This same kind of intrinsic developmental variation may also explain or at least contribute to the variability in phenotypic outcome at the level of psychiatric symptoms when these kinds of neurodevelopmental mutations are inherited. Even monozygotic twins are often discordant for psychiatric diagnoses (concordance for schizophrenia is about 50%, for example). This is often assumed to be due to non-genetic and therefore “environmental” or experiential factors. If these disorders really arise from differences in brain wiring, which we know are susceptible to developmental variation, then differences in the eventual phenotype could actually be completely intrinsic and innate.

Osbun N, Li J, O’Driscoll MC, Strominger Z, Wakahiro M, Rider E, Bukshpun P, Boland E, Spurrell CH, Schackwitz W, Pennacchio LA, Dobyns WB, Black GC, & Sherr EH (2011). Genetic and functional analyses identify DISC1 as a novel callosal agenesis candidate gene. American journal of medical genetics. Part A, 155 (8), 1865-76 PMID: 21739582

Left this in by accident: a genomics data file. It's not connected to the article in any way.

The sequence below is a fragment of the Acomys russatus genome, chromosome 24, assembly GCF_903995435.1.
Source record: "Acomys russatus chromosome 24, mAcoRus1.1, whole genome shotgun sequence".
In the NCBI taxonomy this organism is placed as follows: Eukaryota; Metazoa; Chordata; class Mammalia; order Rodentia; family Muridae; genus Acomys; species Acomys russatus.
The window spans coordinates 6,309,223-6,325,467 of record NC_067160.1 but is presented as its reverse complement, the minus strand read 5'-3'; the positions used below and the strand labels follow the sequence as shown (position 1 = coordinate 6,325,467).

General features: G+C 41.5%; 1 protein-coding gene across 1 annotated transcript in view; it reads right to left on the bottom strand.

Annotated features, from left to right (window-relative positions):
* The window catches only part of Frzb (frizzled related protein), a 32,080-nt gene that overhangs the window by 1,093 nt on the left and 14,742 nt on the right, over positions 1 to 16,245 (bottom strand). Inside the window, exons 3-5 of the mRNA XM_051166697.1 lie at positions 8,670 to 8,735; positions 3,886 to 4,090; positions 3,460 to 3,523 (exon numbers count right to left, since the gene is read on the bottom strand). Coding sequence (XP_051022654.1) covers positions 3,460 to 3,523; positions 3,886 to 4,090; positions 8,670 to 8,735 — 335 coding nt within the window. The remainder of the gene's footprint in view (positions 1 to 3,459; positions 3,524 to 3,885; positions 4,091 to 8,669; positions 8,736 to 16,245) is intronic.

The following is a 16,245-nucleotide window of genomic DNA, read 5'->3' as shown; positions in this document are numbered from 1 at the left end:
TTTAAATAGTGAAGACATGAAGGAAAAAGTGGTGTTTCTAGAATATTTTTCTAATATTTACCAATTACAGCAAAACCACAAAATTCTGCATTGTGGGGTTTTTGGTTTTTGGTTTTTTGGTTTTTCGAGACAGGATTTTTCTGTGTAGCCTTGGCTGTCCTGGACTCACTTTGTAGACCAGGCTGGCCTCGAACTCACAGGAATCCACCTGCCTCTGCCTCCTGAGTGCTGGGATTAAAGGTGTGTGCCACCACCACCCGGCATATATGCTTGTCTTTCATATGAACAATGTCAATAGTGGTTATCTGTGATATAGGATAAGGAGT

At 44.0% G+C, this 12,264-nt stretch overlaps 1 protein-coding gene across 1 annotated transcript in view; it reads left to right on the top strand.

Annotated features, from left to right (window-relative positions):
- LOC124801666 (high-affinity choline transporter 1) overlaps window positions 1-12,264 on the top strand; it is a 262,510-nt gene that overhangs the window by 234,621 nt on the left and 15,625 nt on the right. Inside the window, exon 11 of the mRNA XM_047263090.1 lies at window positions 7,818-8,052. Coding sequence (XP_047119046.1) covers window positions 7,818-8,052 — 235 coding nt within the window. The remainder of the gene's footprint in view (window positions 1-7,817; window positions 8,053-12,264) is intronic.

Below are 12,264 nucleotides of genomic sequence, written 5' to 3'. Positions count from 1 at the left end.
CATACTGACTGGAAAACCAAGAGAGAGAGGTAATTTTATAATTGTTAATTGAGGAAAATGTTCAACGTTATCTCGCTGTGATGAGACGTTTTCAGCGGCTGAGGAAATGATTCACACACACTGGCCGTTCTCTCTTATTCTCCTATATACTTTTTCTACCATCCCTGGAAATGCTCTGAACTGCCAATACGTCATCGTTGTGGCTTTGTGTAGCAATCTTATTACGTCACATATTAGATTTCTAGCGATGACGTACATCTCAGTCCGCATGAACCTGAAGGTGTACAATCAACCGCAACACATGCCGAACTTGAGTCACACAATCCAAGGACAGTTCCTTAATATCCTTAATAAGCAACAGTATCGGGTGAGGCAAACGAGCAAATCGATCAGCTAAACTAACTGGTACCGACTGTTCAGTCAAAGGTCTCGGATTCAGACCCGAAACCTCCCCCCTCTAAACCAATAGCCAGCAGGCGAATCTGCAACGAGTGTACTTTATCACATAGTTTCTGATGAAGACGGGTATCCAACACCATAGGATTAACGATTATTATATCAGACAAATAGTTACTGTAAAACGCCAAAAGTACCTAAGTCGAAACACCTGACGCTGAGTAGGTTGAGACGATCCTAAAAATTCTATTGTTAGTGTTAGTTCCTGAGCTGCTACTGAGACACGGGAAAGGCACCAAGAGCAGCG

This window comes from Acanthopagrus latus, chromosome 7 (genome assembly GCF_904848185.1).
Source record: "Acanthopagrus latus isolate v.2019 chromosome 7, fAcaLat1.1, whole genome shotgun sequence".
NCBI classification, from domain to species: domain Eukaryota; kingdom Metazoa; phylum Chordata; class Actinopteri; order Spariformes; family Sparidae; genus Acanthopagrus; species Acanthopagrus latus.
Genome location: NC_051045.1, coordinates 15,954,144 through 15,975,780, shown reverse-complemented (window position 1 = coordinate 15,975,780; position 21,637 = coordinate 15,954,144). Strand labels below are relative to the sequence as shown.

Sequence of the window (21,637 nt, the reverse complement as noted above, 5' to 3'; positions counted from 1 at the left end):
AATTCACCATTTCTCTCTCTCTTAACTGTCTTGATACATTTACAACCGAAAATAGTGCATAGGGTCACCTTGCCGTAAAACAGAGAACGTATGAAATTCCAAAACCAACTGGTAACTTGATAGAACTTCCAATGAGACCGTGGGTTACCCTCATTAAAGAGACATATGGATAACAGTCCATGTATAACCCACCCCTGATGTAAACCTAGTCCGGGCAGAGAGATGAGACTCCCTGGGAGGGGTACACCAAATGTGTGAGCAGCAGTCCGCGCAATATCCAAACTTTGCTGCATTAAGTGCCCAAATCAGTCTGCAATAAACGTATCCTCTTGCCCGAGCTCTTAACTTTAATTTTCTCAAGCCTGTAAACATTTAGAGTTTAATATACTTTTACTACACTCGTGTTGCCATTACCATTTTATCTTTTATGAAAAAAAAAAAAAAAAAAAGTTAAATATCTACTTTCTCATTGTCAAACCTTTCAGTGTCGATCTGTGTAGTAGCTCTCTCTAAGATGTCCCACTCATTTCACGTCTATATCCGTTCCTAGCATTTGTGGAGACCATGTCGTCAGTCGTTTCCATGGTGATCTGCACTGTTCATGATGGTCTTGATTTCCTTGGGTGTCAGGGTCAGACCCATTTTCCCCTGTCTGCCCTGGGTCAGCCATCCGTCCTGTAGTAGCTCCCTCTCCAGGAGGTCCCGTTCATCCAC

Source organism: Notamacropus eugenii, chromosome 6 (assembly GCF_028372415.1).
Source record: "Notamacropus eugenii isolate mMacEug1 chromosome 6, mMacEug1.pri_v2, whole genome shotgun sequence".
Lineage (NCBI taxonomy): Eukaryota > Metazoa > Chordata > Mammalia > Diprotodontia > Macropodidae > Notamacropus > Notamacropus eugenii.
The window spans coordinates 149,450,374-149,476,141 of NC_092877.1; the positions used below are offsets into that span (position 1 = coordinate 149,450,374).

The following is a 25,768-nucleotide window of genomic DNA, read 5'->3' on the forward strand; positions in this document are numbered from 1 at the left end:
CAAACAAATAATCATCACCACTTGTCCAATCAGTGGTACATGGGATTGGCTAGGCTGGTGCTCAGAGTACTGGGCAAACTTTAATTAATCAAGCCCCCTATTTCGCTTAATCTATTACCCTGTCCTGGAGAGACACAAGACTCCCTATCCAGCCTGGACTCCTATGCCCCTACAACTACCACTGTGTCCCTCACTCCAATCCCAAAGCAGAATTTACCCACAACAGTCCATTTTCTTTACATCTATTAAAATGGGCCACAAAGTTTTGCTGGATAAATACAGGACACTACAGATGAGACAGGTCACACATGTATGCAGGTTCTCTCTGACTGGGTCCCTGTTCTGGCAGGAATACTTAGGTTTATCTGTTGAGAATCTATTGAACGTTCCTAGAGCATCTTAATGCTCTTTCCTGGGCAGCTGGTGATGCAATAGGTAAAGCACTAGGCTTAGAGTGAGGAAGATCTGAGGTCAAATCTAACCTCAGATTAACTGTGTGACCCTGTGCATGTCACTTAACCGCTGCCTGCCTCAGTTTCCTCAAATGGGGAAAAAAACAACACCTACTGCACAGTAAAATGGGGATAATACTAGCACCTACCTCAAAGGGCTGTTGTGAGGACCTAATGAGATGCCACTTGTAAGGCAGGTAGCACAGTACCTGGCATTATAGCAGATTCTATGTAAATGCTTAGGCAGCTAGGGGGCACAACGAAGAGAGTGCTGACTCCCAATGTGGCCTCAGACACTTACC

Halgren C, Kjaergaard S, Bak M, Hansen C, El-Schich Z, Anderson CM, Henriksen KF, Hjalgrim H, Kirchhoff M, Bijlsma EK, Nielsen M, den Hollander NS, Ruivenkamp CA, Isidor B, Le Caignec C, Zannolli R, Mucciolo M, Renieri A, Mari F, Anderlid BM, Andrieux J, Dieux A, Tommerup N, & Bache I (2011). Corpus Callosum Abnormalities, Mental Retardation, Speech Impairment, and Autism in Patients with Haploinsufficiency of ARID1B. Clinical genetics PMID: 21801163


  1. Looks like testable in certain degree on corpus callosotomy patients.

    Besides that, on the positive side, Piracetam is known to improve cognitive performance in schizophrenia. It also helps in autism. One of the hypothetical explanations of its beneficial effects on brain are its effects on corpus callosum.